Levy P, et al. (2004) Molecular profiling of malignant peripheral nerve sheath tumors associated with neurofibromatosis type 1, based on large-scale real-time RT-PCR. Mol. Cancer 3:20.CrossRefGoogle Scholar
  29. 29.
    Wang KC, et al. (2002) Oligodendrocyte-myelin glycoprotein is a Nogo receptor ligand that inhibits neurite outgrowth. Nature 417:941–4.CrossRefGoogle Scholar
  30. 30.
    Habib AA, Gulcher JR, Högnason T, Zheng L, Stefánsson K. (1998) The OMG gene, a second growth suppressor within the NF1 gene. Oncogene 16:1525–31.CrossRefGoogle Scholar
  31. 31.
    Lee TI, et al. (2006) Control of developmental regulators by Polycomb in human embryonic stem cells. Cell. 125:301–13.CrossRefGoogle Scholar
  32. 32.
    Sparmann A, van Lohuizen M. (2006) Polycomb silencers control cell fate, development and cancer. Nat Rev Cancer 6:846–56.CrossRefGoogle Scholar
  33. 33.
    Kirmizis A, Bartley SM, Farnham PJ. (2003) Identification of the polycomb group protein SUZ12 as a potential molecular target for human cancer therapy. Mol. Cancer Ther. 2:113–21.PubMedGoogle Scholar
  34. 34.
    Reynolds PA, et al. (2006) Tumor suppressor P16INK4A regulates polycomb-mediated DNA hypermethylation in human mammary epithelial cells. J. Biol. Chem. 281:24790–802.CrossRefGoogle Scholar
  35. 35.
    Li H, et al. (2007) Effects of rearrangement and allelic exclusion of JJAZ1/SUZ12 on cell proliferation and survival. Proc. Natl. Acad. Sci. U. S. A. 104:20001–6.CrossRefGoogle Scholar
  36. 36.
    Bartelt-Kirbach B, Wuepping M, Dodrimont-Lattke M, Kaufmann D. (2009) Expression analysis of genes lying in the NF1 microdeletion interval points to four candidate modifiers for neurofibroma formation. Neurogenetics 10:79–85.CrossRefGoogle Scholar
  37. 37.
    Hanck T, Stricker R, Sedehizade F, Reiser G. (2004) Identification of gene structure and subcellular localization of human centaurin alpha 2, and p42IP4, a family of two highly homologous, Ins 1,3,4,5-P4-/PtdIns 3,4,5-P3-binding, adapter proteins. J. Neurochem. 88:326–36.CrossRefGoogle Scholar
  38. 38.
    Randazzo PA, Hirsch DS. (2004) Arf GAPs multifunctional proteins that regulate membrane traffic and actin remodelling. Cell. Signal. 16:401–13.CrossRefGoogle Scholar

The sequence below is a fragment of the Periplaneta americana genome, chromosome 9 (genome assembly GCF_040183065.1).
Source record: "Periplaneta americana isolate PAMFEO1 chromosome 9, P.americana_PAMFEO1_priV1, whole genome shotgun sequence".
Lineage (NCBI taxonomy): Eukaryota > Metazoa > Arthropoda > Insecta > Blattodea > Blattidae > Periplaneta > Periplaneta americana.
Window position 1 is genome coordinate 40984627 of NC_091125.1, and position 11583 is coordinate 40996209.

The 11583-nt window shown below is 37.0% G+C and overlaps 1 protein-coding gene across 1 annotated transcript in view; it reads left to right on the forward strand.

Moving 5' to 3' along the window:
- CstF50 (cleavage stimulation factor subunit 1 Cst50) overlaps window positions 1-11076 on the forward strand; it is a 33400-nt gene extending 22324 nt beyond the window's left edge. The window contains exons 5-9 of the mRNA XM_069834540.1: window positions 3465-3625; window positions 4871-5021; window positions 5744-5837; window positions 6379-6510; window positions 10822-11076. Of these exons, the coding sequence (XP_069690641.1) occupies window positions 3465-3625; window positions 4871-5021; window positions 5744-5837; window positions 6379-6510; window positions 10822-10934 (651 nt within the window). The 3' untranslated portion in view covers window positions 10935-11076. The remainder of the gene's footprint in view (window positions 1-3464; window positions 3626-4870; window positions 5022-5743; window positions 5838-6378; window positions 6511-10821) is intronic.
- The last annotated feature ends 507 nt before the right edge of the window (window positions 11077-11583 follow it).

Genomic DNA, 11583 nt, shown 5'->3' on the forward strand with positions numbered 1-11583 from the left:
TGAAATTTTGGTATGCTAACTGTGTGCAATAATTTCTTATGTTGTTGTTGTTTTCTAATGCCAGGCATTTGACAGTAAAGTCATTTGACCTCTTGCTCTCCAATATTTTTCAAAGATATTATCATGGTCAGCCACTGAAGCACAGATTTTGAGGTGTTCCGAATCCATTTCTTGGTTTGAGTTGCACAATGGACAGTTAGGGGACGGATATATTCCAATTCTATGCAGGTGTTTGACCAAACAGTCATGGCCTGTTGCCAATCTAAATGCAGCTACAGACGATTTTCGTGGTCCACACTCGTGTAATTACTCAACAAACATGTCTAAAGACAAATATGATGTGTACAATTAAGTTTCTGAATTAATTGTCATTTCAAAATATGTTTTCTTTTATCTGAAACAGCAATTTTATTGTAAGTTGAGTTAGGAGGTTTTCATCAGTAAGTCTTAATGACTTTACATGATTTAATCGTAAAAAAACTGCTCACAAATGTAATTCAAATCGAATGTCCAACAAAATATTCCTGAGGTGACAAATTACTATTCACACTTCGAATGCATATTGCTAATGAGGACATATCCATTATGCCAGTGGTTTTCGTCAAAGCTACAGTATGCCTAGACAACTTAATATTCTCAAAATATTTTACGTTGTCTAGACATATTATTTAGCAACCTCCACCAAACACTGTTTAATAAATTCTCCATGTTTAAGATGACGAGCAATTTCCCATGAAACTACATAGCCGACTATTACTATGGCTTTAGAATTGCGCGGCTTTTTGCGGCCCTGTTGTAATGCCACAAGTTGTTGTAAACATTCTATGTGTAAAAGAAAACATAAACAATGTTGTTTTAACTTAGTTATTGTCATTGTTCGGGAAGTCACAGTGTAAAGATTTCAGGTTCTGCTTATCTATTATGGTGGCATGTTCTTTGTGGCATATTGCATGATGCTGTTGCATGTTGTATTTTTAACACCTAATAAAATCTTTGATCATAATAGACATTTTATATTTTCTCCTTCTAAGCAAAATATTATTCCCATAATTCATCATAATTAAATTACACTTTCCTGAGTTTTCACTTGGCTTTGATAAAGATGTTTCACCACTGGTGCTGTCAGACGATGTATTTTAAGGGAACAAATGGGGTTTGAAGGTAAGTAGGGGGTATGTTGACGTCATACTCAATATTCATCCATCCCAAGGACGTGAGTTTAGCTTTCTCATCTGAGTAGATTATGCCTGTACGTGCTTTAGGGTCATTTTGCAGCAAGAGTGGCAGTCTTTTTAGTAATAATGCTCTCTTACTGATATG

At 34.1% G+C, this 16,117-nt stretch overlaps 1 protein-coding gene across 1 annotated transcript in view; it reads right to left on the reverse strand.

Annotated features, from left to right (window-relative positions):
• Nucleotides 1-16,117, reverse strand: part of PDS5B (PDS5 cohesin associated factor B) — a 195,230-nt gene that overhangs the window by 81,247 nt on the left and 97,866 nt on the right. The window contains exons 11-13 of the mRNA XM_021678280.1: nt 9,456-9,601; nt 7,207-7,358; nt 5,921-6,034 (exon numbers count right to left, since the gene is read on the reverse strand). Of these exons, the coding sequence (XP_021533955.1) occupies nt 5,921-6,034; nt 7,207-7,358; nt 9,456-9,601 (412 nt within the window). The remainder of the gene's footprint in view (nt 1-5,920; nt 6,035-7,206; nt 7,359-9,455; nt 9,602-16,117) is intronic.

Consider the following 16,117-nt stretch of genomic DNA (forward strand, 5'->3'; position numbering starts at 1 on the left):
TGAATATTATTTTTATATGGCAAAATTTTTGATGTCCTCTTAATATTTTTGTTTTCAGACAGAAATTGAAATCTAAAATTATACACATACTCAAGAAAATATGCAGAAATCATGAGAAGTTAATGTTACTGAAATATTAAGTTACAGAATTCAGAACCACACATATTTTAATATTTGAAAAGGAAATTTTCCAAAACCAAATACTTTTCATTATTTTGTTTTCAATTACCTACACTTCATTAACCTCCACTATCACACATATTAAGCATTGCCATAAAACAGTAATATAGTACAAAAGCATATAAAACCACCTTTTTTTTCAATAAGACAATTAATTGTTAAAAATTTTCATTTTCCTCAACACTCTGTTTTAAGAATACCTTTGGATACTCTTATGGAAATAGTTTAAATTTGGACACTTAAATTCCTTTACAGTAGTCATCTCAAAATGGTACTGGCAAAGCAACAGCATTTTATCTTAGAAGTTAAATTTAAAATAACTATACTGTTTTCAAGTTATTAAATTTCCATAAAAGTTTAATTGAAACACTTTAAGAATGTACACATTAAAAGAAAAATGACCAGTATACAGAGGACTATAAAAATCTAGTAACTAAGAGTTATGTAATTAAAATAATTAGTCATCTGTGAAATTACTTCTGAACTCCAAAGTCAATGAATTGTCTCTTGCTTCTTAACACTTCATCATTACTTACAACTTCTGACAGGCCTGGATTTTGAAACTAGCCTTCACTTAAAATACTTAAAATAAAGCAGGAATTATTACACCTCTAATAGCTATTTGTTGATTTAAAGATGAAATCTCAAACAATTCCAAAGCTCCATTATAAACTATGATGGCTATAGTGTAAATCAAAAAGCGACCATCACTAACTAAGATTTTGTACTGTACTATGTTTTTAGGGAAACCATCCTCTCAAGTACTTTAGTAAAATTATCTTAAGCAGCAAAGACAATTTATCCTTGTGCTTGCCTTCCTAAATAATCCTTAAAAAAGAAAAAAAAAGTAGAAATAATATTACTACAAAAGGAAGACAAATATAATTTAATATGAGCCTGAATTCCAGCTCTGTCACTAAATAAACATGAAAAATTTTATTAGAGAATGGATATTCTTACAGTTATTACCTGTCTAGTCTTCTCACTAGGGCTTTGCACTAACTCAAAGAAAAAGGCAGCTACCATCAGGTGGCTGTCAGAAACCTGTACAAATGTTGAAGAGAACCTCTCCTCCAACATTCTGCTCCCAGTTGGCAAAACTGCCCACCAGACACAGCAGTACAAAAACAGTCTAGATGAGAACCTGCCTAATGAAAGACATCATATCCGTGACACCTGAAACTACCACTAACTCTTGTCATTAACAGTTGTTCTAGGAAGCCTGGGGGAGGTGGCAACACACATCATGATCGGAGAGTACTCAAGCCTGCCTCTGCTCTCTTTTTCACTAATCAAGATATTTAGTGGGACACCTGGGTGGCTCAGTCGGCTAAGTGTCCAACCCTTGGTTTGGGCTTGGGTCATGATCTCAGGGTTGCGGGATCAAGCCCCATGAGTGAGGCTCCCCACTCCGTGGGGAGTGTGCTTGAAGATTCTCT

39. 39.
    Hayashi H, et al. (2006) Centaurin-alpha1 is a phosphatidylinositol 3-kinase-dependent activator of ERK1/2 mitogen-activated protein kinases. J. Biol. Chem. 281:1332–7.CrossRefGoogle Scholar
  40. 40.
    Venkateswarlu K, Brandom KG, Yun H. (2007) PI-3-kinase-dependent membrane recruitment of centaurin-alpha2 is essential for its effect on ARF6-mediated actin cytoskeleton reorganisation. J. Cell. Sci. 120:792–801.CrossRefGoogle Scholar

Copyright information

© The Feinstein Institute for Medical Research 2011

Authors and Affiliations

  • Eric Pasmant
    • 1
    • 2
  • Julien Masliah-Planchon
    • 1
    • 2
  • Pascale Lévy
    • 1
  • Ingrid Laurendeau
    • 1
  • Nicolas Ortonne
    • 3
  • Béatrice Parfait
    • 1
    • 2
  • Laurence Valeyrie-Allanore
    • 4
  • Karen Leroy
    • 5
  • Pierre Wolkenstein
    • 4
  • Michel Vidaud
    • 1
    • 2
  • Dominique Vidaud
    • 1
    • 2
  • Ivan Bièche
    • 1
    • 2
    • 6
  1. 1.UMR745 INSERMUniversité Paris Descartes, Faculté des Sciences Pharmaceutiques et BiologiquesParisFrance
  2. 2.Service de Biochimie et de Génétique MoléculaireHôpital BeaujonClichyFrance
  3. 3.Département de Pathologie, Hôpital Henri Mondor-AP-HPUniversité Paris 12CréteilFrance
  4. 4.Service de Dermatologie, Hôpital Henri Mondor-AP-HPUniversité Paris 12CréteilFrance
  5. 5.Platform of Biological Resources, Hôpital Henri Mondor-AP-HPUniversité Paris 12CréteilFrance
  6. 6.INSERM U735Centre René HugueninSaint-CloudFrance

Personalised recommendations